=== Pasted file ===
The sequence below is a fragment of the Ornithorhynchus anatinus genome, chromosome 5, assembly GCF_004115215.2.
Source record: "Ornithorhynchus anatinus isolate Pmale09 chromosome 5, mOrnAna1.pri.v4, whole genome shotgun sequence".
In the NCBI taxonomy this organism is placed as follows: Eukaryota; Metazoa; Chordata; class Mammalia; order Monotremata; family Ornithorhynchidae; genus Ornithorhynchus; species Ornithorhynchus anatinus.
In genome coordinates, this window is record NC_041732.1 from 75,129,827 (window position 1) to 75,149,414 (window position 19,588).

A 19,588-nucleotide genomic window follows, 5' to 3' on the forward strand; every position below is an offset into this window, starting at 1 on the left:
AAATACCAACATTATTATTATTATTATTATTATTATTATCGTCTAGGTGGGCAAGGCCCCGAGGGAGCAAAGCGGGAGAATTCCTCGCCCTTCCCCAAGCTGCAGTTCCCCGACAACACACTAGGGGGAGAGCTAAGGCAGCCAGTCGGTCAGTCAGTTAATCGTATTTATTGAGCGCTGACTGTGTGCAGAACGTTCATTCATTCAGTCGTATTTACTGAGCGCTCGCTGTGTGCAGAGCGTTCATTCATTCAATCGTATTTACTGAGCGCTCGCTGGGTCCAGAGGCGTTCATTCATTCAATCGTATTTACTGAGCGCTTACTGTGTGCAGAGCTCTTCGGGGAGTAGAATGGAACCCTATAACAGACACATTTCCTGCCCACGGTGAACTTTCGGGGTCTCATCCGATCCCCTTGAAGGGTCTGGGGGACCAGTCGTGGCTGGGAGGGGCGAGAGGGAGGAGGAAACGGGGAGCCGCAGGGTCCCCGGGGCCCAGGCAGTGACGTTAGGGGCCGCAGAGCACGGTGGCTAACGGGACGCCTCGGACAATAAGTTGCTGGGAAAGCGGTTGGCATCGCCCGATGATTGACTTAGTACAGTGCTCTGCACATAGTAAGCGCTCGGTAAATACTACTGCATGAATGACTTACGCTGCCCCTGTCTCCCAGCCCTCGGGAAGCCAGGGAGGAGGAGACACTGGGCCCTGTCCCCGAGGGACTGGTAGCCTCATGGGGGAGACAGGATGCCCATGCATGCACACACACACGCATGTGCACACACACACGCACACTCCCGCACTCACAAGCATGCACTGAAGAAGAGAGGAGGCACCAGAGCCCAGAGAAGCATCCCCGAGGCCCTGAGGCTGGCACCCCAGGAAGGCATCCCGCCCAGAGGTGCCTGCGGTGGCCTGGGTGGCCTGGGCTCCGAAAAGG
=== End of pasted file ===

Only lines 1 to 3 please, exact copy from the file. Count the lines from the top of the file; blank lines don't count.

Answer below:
The sequence below is a fragment of the Ornithorhynchus anatinus genome, chromosome 5, assembly GCF_004115215.2.
Source record: "Ornithorhynchus anatinus isolate Pmale09 chromosome 5, mOrnAna1.pri.v4, whole genome shotgun sequence".
In the NCBI taxonomy this organism is placed as follows: Eukaryota; Metazoa; Chordata; class Mammalia; order Monotremata; family Ornithorhynchidae; genus Ornithorhynchus; species Ornithorhynchus anatinus.